• Estrogen therapy for prostate cancer

Genetics

Cellulite is believed to have a genetic component and it does run in families. In fact, one of the major risk factors for cellulite is having family members who have it.

A few studies have identified genes that appear to play roles in your susceptibility to cellulite. At least some of them deal with substances that influence inflammation, blood-flow regulation, estrogen receptors, and the biology of fat cells, which all are known to play roles in cellulite development.

The increased risk of cellulite posed by one of the genes appears to be heightened in smokers.

Age

When you're young, your connective tissue is supple and elastic, stretching and giving way with the skin so everything remains smooth.

Then puberty hits, and hormones wreak havoc on the connective tissue. It becomes stiffer and less elastic, which makes the fibrous cords pull down on your skin even more. At the same time, your fat cells tend to expand in certain areas (especially if you're female), pushing out against the skin.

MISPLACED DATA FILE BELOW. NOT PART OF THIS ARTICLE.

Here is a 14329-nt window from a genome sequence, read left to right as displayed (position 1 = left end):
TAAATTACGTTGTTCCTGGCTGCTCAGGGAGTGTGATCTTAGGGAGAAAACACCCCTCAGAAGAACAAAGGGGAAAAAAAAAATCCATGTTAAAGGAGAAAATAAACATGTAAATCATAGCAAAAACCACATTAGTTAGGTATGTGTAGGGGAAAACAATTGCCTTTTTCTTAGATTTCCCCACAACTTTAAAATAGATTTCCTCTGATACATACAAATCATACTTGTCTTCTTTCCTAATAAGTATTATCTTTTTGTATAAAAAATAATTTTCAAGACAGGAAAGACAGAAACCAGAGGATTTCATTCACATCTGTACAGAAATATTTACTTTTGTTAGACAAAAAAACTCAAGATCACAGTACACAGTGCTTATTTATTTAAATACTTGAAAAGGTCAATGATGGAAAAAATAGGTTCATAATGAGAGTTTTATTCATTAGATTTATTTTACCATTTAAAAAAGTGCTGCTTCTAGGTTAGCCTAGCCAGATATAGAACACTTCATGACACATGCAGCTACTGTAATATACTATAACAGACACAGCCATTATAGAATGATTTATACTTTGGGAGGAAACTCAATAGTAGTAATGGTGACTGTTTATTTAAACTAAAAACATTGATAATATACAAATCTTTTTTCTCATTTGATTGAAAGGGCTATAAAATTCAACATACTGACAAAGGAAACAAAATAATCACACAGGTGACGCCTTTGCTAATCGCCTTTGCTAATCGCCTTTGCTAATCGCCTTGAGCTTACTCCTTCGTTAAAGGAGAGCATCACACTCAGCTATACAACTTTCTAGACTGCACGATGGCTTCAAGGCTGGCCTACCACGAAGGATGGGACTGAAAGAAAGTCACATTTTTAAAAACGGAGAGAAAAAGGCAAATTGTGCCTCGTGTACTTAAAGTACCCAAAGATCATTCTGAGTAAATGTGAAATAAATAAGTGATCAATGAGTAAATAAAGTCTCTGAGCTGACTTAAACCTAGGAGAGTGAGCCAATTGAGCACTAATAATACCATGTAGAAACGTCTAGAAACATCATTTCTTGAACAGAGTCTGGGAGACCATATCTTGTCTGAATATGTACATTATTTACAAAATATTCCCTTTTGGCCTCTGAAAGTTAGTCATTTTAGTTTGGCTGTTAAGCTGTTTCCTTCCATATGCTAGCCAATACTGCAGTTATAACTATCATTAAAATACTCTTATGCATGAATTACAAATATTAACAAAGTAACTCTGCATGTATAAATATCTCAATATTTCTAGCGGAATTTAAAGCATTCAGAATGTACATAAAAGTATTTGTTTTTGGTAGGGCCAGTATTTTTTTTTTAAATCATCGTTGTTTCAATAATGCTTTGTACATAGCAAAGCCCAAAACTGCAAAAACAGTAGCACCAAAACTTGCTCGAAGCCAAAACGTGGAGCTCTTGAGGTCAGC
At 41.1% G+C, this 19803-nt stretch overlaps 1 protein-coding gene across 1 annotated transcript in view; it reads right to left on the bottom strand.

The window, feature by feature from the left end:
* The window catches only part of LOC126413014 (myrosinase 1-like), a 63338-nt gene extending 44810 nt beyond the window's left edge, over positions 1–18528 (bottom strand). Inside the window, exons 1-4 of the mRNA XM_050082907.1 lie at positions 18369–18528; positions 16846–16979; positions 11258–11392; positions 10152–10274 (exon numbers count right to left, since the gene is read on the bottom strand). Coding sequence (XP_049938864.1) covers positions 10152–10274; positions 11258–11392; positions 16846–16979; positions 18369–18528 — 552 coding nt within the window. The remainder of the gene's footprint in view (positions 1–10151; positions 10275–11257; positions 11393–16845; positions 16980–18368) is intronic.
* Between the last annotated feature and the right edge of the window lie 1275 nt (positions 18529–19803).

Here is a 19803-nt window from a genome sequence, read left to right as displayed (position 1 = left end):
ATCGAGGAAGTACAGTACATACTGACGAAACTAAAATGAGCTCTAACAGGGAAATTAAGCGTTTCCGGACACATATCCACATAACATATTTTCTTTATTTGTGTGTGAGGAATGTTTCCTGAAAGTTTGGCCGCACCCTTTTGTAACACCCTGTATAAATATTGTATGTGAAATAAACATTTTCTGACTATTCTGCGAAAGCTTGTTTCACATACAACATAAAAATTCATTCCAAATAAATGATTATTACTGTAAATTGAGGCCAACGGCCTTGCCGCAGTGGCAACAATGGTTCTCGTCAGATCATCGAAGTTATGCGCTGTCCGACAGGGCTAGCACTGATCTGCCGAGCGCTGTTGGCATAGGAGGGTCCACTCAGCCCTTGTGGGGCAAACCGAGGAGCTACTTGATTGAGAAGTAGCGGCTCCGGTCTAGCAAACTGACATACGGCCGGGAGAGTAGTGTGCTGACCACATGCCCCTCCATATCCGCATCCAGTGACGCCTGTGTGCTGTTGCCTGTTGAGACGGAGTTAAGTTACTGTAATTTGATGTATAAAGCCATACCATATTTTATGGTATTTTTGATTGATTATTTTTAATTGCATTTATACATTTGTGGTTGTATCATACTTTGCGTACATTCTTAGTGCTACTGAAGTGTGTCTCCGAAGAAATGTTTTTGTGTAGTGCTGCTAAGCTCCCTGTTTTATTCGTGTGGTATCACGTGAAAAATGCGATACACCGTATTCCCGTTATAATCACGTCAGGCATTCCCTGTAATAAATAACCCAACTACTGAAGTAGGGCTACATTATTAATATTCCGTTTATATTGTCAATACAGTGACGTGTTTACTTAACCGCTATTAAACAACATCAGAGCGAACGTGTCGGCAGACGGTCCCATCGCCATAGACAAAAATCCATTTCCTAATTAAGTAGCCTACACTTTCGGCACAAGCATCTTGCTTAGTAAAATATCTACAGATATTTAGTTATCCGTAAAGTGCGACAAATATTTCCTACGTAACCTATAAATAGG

Throughout adulthood, your outer layer of skin weakens, thins, and loses elasticity. Gravity takes its toll, and the skin begins to sag. The septae continue to get tighter and stiffer. Blood vessels in your skin become more fragile. All of this makes cellulite more and more apparent.

The True Cause of Cellulite

Cellulite is caused by the relationship between your skin, connective tissues, and the normal fat cells everyone has, plus the effects of hormones, age, genetics, and lifestyle on those structures.

Exacerbating Factors

Several factors can increase your risk of and exacerbate cellulite, and unlike the causes, you may be able to control some or all of them.

Things that can increase the appearance of cellulite include:

  • Weight changes
  • Poor nutrition
  • Lack of muscle tone
  • Smoking
  • Poor skin health

How to Get Rid of Cellulite